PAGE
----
‘Impact hunters’ catalyse cooperative hunting in two wild chimpanzee communities

Ian Gilby, Zarin P. Machanda, Deus C. Mjungu, Jeremiah Rosen, Martin N. Muller, Anne E. Pusey, Richard W. Wrangham

Research output: Contribution to journalArticle

33 Scopus citations

Abstract

Even when hunting in groups is mutually beneficial, it is unclear howcommunal hunts are initiated. If it is costly to be the only hunter, individuals should be reluctant to hunt unless others already are. We used 70 years of data from three communities to examine how male chimpanzees ‘solve’ this apparent collective action problem. The ‘impact hunter’ hypothesis proposes that group hunts are sometimes catalysed by certain individuals that hunt more readily than others. In two communities (Kasekela and Kanyawara), we identified a total of five males that exhibited high hunt participation rates for their age, and whose presence at an encounter with red colobus monkeys increased group hunting probability. Critically, these impact hunters were observed to hunt first more often than expected by chance. We argue that by hunting first, these males dilute prey defences and create opportunities for previously reluctant participants. This by-product mutualism can explain variation in group hunting rates within and between social groups. Hunting rates declined after the death of impact hunter FG in Kasekela and after impact hunter MS stopped hunting frequently in Kanyawara. There were no impact hunters in the third, smaller community (Mitumba), where, unlike the others, hunting probability increased with the number of females present at an encounter with prey.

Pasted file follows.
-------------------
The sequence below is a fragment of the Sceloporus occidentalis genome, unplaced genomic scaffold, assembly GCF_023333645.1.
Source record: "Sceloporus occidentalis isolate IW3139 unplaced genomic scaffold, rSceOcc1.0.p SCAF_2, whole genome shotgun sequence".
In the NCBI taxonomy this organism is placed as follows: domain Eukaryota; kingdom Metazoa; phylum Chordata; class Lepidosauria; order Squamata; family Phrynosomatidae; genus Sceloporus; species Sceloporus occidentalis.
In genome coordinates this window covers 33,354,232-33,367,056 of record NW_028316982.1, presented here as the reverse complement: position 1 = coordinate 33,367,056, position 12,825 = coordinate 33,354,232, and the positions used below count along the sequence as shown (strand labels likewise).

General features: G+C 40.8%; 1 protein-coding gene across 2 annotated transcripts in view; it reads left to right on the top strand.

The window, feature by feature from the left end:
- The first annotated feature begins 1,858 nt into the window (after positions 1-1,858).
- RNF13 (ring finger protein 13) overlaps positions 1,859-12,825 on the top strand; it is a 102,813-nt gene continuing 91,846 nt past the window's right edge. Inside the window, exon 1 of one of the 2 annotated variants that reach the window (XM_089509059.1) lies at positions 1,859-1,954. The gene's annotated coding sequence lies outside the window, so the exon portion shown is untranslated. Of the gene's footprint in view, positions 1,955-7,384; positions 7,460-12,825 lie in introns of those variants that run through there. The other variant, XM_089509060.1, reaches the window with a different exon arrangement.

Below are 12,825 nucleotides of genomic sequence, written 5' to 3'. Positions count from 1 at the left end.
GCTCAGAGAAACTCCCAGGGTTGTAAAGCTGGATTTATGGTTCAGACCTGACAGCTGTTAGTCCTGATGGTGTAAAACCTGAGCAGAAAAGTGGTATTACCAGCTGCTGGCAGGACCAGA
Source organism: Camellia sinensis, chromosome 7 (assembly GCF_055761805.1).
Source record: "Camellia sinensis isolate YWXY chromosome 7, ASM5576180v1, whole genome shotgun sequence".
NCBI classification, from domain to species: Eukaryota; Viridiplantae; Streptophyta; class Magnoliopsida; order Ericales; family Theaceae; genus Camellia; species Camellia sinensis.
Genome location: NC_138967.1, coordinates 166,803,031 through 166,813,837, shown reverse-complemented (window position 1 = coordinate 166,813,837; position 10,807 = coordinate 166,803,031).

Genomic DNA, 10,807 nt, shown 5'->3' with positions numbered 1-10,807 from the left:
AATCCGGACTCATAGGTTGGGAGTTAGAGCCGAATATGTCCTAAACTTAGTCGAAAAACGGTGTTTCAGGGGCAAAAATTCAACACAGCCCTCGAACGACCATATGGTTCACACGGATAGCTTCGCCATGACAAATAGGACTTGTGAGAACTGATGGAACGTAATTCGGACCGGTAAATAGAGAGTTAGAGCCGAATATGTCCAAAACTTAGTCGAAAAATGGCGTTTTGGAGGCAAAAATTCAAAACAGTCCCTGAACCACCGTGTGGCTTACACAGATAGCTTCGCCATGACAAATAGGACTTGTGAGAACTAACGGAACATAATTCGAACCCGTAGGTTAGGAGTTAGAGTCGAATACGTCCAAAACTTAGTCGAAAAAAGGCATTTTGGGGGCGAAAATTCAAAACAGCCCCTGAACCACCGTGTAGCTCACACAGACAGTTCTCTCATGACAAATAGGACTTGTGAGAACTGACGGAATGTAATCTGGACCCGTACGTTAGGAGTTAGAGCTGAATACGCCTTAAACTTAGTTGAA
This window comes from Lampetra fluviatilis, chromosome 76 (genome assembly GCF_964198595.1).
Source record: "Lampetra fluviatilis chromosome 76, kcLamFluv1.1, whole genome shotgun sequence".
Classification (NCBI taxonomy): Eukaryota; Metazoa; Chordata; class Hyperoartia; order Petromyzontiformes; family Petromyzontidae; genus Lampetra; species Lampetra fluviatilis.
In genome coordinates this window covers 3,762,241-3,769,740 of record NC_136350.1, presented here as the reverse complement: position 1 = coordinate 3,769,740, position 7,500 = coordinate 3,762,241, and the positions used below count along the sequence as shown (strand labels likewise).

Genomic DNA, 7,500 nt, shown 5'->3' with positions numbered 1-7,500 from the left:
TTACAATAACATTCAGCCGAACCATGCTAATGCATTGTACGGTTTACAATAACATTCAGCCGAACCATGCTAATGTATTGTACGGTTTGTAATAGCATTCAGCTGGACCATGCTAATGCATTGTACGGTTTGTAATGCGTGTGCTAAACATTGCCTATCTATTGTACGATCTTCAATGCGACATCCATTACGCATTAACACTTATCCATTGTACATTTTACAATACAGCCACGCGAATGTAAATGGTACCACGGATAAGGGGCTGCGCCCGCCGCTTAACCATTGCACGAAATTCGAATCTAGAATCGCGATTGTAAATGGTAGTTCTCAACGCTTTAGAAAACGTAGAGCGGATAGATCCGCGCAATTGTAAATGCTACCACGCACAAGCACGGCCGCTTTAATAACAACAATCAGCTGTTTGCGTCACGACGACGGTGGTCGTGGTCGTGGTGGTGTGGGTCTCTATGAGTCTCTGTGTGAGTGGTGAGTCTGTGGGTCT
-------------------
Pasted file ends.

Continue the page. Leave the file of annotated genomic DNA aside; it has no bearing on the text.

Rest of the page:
Original languageEnglish (US)
JournalPhilosophical Transactions of the Royal Society B: Biological Sciences
Volume370
Issue number1683
DOIs
StatePublished - Dec 5 2015

Keywords

  • By-product mutualism
  • Chimpanzee
  • Collective action
  • Cooperation
  • Hunting
  • Predation

ASJC Scopus subject areas

  • Biochemistry, Genetics and Molecular Biology(all)
  • Agricultural and Biological Sciences(all)

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